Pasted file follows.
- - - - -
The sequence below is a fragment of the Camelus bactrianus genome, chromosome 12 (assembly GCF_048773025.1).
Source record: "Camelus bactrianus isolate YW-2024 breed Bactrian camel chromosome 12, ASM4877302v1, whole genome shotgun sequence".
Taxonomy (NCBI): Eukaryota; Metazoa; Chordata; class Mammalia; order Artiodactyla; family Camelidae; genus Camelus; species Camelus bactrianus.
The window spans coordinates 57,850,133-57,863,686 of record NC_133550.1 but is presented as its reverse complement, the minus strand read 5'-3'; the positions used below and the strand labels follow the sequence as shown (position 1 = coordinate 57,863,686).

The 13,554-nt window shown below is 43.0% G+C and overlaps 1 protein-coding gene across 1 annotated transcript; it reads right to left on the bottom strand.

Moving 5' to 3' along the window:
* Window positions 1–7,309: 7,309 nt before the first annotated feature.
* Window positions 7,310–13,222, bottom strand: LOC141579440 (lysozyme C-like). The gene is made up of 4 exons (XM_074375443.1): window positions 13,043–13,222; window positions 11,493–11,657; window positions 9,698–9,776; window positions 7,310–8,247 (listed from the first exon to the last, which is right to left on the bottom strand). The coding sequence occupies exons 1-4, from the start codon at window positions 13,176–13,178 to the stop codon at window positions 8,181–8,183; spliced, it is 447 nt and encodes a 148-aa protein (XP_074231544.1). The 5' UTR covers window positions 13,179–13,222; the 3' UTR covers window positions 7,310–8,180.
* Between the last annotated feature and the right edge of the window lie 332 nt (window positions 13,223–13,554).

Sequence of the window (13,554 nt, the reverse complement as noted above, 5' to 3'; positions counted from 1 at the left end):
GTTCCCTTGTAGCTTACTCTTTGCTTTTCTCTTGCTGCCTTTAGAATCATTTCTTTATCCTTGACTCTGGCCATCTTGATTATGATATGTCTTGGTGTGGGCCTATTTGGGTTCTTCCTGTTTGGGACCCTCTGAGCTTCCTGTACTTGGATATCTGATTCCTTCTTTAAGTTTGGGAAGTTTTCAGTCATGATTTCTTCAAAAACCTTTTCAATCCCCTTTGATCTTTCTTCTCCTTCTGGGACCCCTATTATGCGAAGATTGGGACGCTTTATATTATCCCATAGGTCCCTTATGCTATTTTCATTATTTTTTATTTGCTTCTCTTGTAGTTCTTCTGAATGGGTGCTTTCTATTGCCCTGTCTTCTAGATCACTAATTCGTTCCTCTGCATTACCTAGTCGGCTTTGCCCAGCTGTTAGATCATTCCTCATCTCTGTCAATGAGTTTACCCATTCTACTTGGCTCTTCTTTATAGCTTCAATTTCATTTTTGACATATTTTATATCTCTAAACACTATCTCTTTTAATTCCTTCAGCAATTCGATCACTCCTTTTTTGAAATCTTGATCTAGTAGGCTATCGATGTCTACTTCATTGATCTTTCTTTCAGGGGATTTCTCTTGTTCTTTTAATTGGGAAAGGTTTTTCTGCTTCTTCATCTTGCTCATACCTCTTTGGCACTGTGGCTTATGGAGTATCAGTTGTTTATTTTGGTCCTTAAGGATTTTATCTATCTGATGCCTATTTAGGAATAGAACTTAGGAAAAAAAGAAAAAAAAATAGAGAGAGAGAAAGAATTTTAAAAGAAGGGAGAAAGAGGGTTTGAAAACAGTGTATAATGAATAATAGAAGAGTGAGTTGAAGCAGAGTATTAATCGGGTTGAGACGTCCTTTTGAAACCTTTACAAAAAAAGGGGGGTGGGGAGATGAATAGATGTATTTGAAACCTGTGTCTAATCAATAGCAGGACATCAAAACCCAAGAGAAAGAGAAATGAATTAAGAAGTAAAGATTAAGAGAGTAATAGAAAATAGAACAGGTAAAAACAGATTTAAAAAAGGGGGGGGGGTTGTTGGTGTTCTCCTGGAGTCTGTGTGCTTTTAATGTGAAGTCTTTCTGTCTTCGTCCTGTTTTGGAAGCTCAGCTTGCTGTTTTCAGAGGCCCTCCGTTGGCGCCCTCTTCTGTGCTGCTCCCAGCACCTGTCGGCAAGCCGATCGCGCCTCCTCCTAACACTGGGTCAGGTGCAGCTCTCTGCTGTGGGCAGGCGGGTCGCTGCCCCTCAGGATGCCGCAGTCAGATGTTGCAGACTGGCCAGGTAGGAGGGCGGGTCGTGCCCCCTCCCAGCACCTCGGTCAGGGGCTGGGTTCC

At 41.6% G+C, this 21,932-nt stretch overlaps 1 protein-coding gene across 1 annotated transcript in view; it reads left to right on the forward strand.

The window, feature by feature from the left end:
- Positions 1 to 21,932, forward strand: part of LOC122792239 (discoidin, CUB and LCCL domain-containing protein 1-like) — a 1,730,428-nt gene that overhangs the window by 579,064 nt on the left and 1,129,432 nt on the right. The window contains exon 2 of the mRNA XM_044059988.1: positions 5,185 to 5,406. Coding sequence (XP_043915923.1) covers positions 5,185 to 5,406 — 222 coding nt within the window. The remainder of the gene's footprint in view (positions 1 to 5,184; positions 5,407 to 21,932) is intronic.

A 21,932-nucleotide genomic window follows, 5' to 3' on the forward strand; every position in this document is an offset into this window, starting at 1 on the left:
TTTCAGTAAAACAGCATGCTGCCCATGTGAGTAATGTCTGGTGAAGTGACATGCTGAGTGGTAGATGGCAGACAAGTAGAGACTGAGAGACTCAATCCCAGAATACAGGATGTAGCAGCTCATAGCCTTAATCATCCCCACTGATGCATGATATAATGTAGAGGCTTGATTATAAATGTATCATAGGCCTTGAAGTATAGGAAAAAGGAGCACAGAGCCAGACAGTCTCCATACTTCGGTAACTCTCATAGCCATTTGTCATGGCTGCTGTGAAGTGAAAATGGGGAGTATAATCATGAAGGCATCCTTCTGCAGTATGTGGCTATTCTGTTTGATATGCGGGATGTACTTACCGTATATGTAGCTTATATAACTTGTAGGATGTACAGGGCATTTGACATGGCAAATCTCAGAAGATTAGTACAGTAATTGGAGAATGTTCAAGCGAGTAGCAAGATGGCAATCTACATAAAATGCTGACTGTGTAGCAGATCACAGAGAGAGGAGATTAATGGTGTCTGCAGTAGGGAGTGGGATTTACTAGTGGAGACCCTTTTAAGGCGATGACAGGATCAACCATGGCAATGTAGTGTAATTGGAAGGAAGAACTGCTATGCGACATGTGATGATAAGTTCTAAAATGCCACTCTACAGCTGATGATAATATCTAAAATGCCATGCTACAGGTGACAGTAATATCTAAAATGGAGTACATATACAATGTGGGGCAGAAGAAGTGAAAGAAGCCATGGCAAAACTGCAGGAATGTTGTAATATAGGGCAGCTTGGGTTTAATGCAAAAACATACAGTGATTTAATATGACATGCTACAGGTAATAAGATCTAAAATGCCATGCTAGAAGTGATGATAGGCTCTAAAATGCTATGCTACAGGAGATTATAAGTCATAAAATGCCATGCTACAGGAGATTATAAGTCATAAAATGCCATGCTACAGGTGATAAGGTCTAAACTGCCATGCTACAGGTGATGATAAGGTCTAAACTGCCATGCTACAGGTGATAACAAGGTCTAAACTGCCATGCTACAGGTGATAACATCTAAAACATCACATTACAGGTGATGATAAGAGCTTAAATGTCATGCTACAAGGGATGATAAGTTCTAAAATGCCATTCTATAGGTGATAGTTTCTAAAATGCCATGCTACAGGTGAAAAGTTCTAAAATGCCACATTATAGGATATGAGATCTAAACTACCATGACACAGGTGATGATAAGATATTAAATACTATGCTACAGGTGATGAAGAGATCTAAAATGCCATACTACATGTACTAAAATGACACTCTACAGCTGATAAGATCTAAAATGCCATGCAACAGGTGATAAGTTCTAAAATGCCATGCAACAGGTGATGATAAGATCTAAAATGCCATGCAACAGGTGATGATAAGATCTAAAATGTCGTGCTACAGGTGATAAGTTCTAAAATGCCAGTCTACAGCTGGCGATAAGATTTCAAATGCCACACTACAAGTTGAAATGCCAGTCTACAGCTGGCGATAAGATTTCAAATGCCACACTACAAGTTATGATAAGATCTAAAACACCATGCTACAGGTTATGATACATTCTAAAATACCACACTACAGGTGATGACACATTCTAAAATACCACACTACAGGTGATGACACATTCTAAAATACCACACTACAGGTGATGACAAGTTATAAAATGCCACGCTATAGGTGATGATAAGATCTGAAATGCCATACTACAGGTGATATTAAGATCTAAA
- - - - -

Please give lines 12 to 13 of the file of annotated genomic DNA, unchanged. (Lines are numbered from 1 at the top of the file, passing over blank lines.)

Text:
At 41.6% G+C, this 21,932-nt stretch overlaps 1 protein-coding gene across 1 annotated transcript in view; it reads left to right on the forward strand.

The window, feature by feature from the left end: